Jon Wallace returns to his dark post-robopocalyptic world for a third and possibly final time in Rig. This volume takes readers off England’s blighted shores and into the wider world, starting off the coast of a post-nuclear Florida. Once again, Kenstibec, the Ficial (android) who, since losing his nanotech has become increasingly Real (human) is at the centre of a narrative that jumps between his current dire circumstances to his earliest days just off the Ficial production line.
Rig is immediately different to its two predecessors, Barricade (reviewed here) and Steeple (reviewed here). The earlier novels were based broadly around a quest. Barricade was an unnerving road trip across a blasted Britain, while Steeple had Kensitbec on a mission, although one in which he had motives of his own. Rig is less straight forward and, as a result, it takes a little longer for the plot to kick in. But there is plenty to catch up on in the meantime, including characters from both the first and second books who have ended up on the strange Ficial-made, lotus-like floating crèche that Kenstibec has also found himself living on when the book opens.
In Barricade, Wallace made readers care about Kenstibec even when he was essentially a killing machine. In Rig, Kenstibec continues his journey towards personhood. Kenstibec can now identify how Reals think and operate even as he decides not to act like them. But he is becoming more human – as the book opens he is still very attached to his dog, Pistol, and has an unrequited fascination with a human, connections that start to influence his actions. The flashbacks, which have gone further back in time in each volume, recount how the Ficials’ creators strove to wipe any aspect of humanity from their creations.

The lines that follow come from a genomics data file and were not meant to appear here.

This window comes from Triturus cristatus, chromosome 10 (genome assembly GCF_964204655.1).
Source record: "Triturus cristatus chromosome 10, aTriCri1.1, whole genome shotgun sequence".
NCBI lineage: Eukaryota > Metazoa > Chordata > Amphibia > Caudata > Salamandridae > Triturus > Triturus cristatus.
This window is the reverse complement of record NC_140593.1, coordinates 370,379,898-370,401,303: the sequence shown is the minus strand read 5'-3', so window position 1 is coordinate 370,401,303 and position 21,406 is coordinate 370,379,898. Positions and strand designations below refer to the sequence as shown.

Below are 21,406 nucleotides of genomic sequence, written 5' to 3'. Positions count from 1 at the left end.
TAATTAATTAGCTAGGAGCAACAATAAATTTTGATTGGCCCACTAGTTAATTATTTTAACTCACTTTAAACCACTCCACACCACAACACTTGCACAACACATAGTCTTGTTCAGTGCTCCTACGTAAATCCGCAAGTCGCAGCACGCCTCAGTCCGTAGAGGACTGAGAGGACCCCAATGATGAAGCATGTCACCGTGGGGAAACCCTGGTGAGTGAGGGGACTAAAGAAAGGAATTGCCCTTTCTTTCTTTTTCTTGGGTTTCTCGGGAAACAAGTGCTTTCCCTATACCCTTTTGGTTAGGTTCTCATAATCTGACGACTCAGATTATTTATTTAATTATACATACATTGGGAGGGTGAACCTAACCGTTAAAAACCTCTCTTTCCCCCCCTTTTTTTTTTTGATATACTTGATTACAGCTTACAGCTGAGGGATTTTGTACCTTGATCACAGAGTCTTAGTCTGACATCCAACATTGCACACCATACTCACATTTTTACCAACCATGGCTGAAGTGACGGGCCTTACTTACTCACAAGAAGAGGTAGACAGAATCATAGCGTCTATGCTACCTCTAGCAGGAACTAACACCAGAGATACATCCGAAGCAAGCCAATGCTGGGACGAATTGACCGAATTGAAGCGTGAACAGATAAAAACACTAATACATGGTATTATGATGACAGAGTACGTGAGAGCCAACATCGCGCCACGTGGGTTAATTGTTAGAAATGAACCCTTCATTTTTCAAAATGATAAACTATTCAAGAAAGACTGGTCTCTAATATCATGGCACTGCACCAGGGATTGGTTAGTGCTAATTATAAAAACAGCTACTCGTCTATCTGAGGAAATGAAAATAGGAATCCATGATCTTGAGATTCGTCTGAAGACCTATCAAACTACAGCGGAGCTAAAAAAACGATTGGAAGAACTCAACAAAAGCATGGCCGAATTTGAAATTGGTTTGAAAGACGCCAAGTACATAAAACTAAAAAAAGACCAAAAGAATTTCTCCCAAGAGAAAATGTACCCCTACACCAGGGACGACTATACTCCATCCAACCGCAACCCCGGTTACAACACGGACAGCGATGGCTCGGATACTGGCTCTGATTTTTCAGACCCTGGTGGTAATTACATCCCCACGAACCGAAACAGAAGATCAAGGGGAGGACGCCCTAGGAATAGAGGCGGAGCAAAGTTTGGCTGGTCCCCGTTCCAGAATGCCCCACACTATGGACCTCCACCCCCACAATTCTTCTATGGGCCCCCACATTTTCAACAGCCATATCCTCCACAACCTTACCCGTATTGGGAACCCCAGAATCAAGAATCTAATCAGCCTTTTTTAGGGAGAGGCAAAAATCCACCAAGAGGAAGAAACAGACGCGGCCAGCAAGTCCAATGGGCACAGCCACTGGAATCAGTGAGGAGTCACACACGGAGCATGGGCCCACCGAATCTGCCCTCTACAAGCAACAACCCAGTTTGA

Wallace uses Kenstibec and this post-robopocalyptic world as a warped funhouse mirror in which to reflect current issues. In Rig this includes a theme park turned into a slave market, a bizarre organised religion and a violent sport used as a tool to control the masses. And while the previous books went to some dark places, Wallace even manages to outdo himself in the ick factor. There are no easy choices and no easy answers as the pressure mounts but Wallace never loses sight of the basic humanity of his main characters, making readers care about them as they face tougher and tougher odds.
In each book in this series, Wallace has managed to expand his world, embed social commentary and has seen his main character grow in ways that even surprise himself. Rig is no different. And if this is going to be the final book in the series, then Wallace has gone out on a high.